remains invariant as the flow rate scales, all other factors being remains invariant as the flow rate scales, all other factors being
equal. This maintains the same degree of control over queueing equal. This maintains the same degree of control over queueing
and utilization whatever the flow rate, as well as ensuring that and utilization whatever the flow rate, as well as ensuring that
high throughput is robust to disturbances. For instance, DCTCP high throughput is robust to disturbances. For instance, DCTCP
averages 2 congestion signals per round-trip whatever the flow averages 2 congestion signals per round-trip whatever the flow
rate, as do other recently developed scalable congestion controls, rate, as do other recently developed scalable congestion controls,
e.g. Relentless TCP [Mathis09], TCP Prague e.g. Relentless TCP [Mathis09], TCP Prague
[I-D.briscoe-iccrg-prague-congestion-control], [PragueLinux], [I-D.briscoe-iccrg-prague-congestion-control], [PragueLinux],
BBRv2 [BBRv2] and the L4S variant of SCREAM for real-time BBRv2 [I-D.cardwell-iccrg-bbr-congestion-control] and the L4S
media [SCReAM], [RFC8298]). For the public Internet a Scalable variant of SCREAM for real-time media [SCReAM], [RFC8298]). For
transport has to comply with the requirements in Section 4 of the public Internet a Scalable transport has to comply with the
[I-D.ietf-tsvwg-ecn-l4s-id] (aka. the 'Prague L4S requirements'). requirements in Section 4 of [I-D.ietf-tsvwg-ecn-l4s-id] (aka. the
'Prague L4S requirements').
C: Abbreviation for Classic, e.g. when used as a subscript. C: Abbreviation for Classic, e.g. when used as a subscript.
L: Abbreviation for L4S, e.g. when used as a subscript. L: Abbreviation for L4S, e.g. when used as a subscript.
The terms Classic or L4S can also qualify other nouns, such as The terms Classic or L4S can also qualify other nouns, such as
'codepoint', 'identifier', 'classification', 'packet', 'flow'. 'codepoint', 'identifier', 'classification', 'packet', 'flow'.
For example: an L4S packet means a packet with an L4S identifier For example: an L4S packet means a packet with an L4S identifier
sent from an L4S congestion control. sent from an L4S congestion control.
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that the maximum delay to a C packet is w times that of an L that the maximum delay to a C packet is w times that of an L
packet. packet.
- for a time-shifted FIFO (TS-FIFO) scheduler (see Section 4.1.1) - for a time-shifted FIFO (TS-FIFO) scheduler (see Section 4.1.1)
a time-shift of tshift means that the maximum delay to a C a time-shift of tshift means that the maximum delay to a C
packet is tshift greater than that of an L packet. tshift could packet is tshift greater than that of an L packet. tshift could
be expressed as a multiple of the typical RTT rather than as an be expressed as a multiple of the typical RTT rather than as an
absolute delay. absolute delay.
* The maximum Classic ECN marking probability, p_Cmax, before * The maximum Classic ECN marking probability, p_Cmax, before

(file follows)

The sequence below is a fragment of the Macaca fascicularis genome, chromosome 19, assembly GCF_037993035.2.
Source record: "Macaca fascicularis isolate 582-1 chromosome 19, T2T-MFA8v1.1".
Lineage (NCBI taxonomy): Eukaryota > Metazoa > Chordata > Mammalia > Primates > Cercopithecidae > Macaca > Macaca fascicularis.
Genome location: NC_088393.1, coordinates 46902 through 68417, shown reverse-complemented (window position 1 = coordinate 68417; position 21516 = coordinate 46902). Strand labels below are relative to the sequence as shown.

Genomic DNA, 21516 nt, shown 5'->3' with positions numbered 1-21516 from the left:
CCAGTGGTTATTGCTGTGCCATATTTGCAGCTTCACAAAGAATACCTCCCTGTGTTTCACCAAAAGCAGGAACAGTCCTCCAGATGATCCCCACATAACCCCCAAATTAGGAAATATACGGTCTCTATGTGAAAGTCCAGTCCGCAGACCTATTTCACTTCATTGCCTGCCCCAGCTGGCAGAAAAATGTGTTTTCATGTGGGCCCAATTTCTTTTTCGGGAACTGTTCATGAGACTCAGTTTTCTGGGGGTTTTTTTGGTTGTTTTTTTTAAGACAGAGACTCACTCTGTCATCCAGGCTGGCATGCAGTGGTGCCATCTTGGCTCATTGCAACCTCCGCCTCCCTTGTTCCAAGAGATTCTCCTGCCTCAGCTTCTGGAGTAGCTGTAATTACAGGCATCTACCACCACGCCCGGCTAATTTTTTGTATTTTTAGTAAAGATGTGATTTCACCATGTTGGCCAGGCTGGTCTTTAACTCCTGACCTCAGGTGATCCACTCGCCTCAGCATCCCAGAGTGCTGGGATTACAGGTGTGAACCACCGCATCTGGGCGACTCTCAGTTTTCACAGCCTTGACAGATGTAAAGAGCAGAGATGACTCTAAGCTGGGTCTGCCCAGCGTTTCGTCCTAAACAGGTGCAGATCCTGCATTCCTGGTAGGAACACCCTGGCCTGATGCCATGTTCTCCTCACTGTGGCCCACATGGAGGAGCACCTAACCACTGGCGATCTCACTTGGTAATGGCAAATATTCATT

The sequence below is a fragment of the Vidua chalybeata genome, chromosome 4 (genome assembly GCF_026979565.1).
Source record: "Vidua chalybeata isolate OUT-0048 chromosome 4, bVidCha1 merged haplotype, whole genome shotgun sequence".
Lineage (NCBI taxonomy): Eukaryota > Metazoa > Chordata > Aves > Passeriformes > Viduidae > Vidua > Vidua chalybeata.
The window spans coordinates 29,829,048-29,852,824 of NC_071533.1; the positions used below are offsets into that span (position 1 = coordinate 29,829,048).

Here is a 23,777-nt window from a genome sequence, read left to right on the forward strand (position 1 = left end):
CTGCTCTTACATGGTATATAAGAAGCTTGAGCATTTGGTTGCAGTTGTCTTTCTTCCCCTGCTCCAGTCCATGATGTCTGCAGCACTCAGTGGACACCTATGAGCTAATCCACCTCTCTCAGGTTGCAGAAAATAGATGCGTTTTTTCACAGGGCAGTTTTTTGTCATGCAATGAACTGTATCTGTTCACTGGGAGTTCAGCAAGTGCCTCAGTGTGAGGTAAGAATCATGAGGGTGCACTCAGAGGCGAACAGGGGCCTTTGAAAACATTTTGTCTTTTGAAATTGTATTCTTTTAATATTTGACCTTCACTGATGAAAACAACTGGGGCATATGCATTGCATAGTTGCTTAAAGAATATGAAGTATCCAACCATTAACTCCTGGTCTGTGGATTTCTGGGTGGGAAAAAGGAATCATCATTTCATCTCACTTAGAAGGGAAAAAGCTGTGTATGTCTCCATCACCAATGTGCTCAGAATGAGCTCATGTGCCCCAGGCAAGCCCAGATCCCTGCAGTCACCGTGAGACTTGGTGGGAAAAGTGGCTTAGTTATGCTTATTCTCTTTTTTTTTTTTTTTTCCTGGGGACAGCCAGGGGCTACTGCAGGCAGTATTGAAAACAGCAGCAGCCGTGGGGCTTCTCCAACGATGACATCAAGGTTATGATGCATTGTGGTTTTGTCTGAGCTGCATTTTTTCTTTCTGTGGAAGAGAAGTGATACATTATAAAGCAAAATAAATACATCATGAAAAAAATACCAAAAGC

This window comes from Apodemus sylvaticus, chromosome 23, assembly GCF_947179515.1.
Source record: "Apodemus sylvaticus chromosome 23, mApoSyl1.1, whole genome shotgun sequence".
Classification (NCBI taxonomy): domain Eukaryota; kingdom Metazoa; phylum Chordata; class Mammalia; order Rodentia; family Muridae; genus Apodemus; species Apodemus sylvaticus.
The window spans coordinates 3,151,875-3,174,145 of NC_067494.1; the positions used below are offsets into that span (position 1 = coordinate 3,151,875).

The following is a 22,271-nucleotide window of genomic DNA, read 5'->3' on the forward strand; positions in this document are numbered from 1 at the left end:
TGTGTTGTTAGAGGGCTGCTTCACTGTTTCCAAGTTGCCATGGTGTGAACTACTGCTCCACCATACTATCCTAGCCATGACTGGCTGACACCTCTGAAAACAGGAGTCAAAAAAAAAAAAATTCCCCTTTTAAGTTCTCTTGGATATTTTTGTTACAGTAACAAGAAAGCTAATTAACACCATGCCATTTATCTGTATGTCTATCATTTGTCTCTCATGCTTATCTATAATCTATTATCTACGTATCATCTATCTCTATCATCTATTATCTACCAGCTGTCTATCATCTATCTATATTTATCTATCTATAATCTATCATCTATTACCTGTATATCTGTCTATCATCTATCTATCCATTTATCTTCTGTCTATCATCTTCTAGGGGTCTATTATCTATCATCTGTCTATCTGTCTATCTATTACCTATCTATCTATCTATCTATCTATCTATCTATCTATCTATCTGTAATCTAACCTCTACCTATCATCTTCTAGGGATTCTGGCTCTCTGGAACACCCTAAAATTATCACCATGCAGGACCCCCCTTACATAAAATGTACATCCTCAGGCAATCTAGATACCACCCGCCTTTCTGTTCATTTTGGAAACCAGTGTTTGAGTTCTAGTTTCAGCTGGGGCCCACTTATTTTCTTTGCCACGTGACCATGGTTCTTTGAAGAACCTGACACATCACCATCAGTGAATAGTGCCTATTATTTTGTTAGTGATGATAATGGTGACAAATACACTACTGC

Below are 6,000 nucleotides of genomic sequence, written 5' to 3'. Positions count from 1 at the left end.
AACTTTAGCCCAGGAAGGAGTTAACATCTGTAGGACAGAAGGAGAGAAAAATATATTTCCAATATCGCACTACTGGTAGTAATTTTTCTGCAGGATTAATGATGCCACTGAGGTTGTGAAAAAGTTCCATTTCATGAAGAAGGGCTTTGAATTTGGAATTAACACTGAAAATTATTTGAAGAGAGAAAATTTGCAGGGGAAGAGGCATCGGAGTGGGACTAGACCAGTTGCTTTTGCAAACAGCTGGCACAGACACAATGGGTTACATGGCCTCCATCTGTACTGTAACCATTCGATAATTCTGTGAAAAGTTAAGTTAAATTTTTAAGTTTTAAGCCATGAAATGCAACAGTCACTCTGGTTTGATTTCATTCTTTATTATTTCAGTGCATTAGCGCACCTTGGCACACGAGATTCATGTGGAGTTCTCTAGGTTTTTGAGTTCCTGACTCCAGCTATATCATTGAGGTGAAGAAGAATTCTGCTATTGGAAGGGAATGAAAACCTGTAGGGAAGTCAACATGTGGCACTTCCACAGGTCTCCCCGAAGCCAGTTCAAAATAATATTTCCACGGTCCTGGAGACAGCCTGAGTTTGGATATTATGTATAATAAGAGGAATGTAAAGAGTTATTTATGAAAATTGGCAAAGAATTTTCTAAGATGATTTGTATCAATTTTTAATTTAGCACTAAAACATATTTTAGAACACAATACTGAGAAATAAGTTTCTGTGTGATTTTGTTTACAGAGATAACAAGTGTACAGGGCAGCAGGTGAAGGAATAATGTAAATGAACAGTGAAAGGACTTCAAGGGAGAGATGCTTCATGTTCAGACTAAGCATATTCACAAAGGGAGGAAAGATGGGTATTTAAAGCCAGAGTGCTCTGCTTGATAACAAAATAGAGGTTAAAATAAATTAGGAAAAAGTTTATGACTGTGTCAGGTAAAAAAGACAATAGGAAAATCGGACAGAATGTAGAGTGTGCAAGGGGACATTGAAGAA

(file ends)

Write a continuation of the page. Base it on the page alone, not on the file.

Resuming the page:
switching over to drop. introducing drop.
2.5.2.2. Monitoring 2.5.2.2. Monitoring
An experimental DualQ Coupled AQM SHOULD allow the operator to An experimental DualQ Coupled AQM SHOULD allow the operator to
monitor each of the following operational statistics on demand, per monitor each of the following operational statistics on demand, per
queue and per configurable sample interval, for performance queue and per configurable sample interval, for performance
monitoring and perhaps also for accounting in some cases: monitoring and perhaps also for accounting in some cases:
* Bits forwarded, from which utilization can be calculated; * Bits forwarded, from which utilization can be calculated;
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Drop on Saturation: Saturation can be avoided by setting a maximum Drop on Saturation: Saturation can be avoided by setting a maximum
threshold for L4S ECN marking (assuming k>1) before saturation threshold for L4S ECN marking (assuming k>1) before saturation
starts to make the flow rates of the different traffic types starts to make the flow rates of the different traffic types
diverge. Above that the drop probability of Classic traffic is diverge. Above that the drop probability of Classic traffic is
applied to all packets of all traffic types. Then experiments applied to all packets of all traffic types. Then experiments
have shown that queueing delay can be kept at the target in any have shown that queueing delay can be kept at the target in any
overload situation, including with unresponsive traffic, and no overload situation, including with unresponsive traffic, and no
further measures are required [DualQ-Test]. further measures are required [DualQ-Test].
Delay on Saturation: When L4S marking saturates, instead of Delay on Saturation: When L4S marking saturates, instead of
switching to drop, the drop and marking probabilities could be introducing L4S drop, the drop and marking probabilities of both
capped. Beyond that, delay will grow either solely in the queue queues could be capped. Beyond that, delay will grow either
with unresponsive traffic (if WRR is used), or in both queues (if solely in the queue with unresponsive traffic (if WRR is used), or
time-shifted FIFO is used). In either case, the higher delay in both queues (if time-shifted FIFO is used). In either case,